First Dental Episode: Preventive and Corrective Services at CHCs
Presented at the IADR/AADR Annual meeting, San Diego, CA:
Thursday, March 17, 2011: 2:00 p.m. - 3:15 p.m.
Presentation Type: Poster Session
R.A. KUTHY 1, B. PENDHARKAR 1, E.T. MOMANY 2, M.P. JONES 3, N.M. ASKELSON 4, D.L. CHI 5, G.L. WEHBY, 6 and P.C. DAMIANO 1, 1Dept. of Prevent & Comm Dentistry, University of Iowa, Iowa City, IA, 2Public Policy Center, University of Iowa, Iowa City, IA, 3Biostatistics, University of Iowa, Iowa City, IA, 4Community and Behavioral Health, University of Iowa, Iowa City, IA, 5Dental Public Health Sciences, University of Washington, Seattle, WA, 6Health Management and Policy, University of Iowa, Iowa City, IA
Objective: To determine mix of preventive and corrective treatment services, by age, provided to Medicaid-eligible children at their first dental episode. Since community health centers (CHCs) see a disproportionate number of lower-income families, it is important to determine extent of corrective treatment required and preventive services provided at the first and subsequent dental episodes.
Methods: Sampling frame was Iowa's CHCs that provided child dental care prior to 2007 (n=6). Statewide Medicaid claims data were used to address four child inclusion criteria: Medicaid-eligible within two months of birth; continuously Medicaid-eligible; less than 6 years of age at First Preventive Dental Visit (FPDV); and not seen elsewhere for an initial dental examination (CDT=00150). Chart reviews (n=40) were conducted on randomly selected children at each site. Date for each preventive service was recorded as well as number of teeth that required and subsequently received care. Additionally, number of visits and date of last visit was documented for this first episode.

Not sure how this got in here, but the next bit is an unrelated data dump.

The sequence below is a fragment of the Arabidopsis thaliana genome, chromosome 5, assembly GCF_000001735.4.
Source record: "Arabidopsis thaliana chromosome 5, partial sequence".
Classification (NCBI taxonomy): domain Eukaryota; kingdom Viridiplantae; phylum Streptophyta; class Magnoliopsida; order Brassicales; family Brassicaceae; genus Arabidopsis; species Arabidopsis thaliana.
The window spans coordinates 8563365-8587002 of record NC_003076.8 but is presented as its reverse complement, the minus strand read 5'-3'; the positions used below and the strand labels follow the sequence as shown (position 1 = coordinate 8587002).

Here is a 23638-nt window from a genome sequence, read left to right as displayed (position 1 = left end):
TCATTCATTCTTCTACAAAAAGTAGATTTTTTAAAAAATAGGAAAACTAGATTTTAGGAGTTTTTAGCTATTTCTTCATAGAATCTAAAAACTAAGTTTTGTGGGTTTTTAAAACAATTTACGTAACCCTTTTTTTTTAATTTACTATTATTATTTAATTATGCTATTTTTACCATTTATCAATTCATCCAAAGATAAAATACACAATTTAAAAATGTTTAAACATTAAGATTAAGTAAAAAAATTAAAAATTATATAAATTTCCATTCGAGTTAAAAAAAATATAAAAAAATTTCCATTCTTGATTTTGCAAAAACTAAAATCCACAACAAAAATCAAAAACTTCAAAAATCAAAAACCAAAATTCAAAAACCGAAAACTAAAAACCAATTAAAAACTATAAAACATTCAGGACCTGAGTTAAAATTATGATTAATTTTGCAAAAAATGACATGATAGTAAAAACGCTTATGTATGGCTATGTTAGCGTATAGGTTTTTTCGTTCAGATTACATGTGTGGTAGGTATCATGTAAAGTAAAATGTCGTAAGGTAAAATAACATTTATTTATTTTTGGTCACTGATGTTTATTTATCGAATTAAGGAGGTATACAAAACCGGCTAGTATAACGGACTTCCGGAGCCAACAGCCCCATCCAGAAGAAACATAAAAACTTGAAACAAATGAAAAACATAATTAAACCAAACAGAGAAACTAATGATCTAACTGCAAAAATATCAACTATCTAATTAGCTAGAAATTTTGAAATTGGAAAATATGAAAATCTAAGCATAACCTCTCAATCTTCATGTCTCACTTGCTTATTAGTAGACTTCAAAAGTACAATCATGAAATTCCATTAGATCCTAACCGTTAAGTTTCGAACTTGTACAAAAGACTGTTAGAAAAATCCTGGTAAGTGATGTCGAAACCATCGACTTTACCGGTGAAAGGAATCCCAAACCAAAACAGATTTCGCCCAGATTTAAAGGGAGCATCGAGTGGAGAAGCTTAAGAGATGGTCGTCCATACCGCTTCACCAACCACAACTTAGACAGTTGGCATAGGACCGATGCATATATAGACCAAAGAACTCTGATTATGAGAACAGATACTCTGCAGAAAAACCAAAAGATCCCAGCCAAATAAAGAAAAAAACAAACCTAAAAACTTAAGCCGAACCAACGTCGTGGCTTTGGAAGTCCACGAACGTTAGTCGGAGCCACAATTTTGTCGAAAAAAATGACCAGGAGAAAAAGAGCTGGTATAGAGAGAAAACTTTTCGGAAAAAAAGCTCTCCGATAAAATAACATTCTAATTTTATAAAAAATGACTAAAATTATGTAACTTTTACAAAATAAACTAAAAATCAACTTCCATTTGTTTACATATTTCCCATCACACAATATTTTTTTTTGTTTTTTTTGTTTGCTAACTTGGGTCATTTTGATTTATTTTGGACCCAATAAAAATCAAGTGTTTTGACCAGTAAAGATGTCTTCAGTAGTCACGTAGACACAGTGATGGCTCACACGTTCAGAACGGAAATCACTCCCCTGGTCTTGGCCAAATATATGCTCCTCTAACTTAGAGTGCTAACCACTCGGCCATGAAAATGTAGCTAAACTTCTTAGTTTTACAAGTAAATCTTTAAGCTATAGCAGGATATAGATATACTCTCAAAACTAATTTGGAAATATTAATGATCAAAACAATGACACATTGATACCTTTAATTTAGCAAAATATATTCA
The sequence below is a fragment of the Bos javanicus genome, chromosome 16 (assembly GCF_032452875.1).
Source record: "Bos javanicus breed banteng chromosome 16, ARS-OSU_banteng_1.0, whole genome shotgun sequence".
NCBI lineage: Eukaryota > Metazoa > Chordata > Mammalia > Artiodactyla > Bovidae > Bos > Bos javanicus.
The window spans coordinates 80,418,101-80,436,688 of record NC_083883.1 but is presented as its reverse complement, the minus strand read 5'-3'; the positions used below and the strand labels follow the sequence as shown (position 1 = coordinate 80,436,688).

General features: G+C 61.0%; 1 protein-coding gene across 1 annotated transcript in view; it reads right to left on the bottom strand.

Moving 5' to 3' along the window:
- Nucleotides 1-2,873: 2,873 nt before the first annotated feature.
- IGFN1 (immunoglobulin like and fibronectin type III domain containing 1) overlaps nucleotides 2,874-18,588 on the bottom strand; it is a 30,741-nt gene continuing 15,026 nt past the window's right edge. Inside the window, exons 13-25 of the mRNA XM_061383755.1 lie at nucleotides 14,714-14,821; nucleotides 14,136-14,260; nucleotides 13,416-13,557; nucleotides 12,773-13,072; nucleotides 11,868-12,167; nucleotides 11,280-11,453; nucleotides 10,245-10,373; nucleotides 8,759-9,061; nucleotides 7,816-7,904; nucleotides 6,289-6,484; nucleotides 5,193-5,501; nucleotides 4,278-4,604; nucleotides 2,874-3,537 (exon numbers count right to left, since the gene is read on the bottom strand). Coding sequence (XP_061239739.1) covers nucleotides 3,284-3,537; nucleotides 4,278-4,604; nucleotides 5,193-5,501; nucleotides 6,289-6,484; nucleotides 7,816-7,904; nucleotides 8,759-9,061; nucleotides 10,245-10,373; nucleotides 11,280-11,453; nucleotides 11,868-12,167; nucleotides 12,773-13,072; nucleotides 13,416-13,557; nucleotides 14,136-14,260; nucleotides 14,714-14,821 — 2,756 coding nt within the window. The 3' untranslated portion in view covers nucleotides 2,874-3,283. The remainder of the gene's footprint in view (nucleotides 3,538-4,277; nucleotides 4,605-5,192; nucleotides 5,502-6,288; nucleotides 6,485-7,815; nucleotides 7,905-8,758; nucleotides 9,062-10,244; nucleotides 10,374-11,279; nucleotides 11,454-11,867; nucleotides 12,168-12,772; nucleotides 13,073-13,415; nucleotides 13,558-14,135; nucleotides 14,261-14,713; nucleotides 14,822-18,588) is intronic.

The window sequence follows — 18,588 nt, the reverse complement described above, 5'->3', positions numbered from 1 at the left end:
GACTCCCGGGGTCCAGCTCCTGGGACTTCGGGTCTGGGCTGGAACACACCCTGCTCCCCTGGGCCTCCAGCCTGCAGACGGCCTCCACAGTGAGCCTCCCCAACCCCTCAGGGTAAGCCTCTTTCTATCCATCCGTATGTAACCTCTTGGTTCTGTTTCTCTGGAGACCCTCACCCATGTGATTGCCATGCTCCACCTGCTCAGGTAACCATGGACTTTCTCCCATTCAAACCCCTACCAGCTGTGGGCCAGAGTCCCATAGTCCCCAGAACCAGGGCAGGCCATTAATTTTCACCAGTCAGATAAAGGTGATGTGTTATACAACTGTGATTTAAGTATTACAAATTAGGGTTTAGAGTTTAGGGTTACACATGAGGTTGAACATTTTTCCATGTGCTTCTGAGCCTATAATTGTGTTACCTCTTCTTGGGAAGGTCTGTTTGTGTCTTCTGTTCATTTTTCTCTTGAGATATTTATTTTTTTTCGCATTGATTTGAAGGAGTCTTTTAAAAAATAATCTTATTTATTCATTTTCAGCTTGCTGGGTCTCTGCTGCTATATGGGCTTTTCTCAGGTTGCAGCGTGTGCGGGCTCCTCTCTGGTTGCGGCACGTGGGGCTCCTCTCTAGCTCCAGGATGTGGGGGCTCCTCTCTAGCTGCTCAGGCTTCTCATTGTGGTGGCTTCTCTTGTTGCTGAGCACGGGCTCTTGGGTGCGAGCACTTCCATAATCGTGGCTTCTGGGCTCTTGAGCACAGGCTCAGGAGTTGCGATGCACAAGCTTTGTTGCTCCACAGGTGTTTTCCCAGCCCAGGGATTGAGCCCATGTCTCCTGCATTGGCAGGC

Results: Age was positively associated with dental prophylaxis (p < 0.001); whereas there was no statistically associated relationship with topical fluoride application, dietary counseling, and oral hygiene instruction. 11.3% received all four preventive services and 15.8% received no preventive services at this first episode. Only 6.6% of this population had any caries noted on treatment plan at FPDV; however, two children were referred for operating room for corrective care. Mean number of restorations planned was 0.30 (1.44); mean number of restorations received was 0.21 (0.78). The ratio of minor restorations (1-2 surfaces) to more extensive restorations (3+ surfaces) for this first episode was 2.4:1. Conclusion: On average, children who are seen early for a FPDV had relatively few restorative needs. However, there were few exceptions.
Also available at: http://iadr.confex.com/iadr/2011sandiego/webprogram/Paper143987.html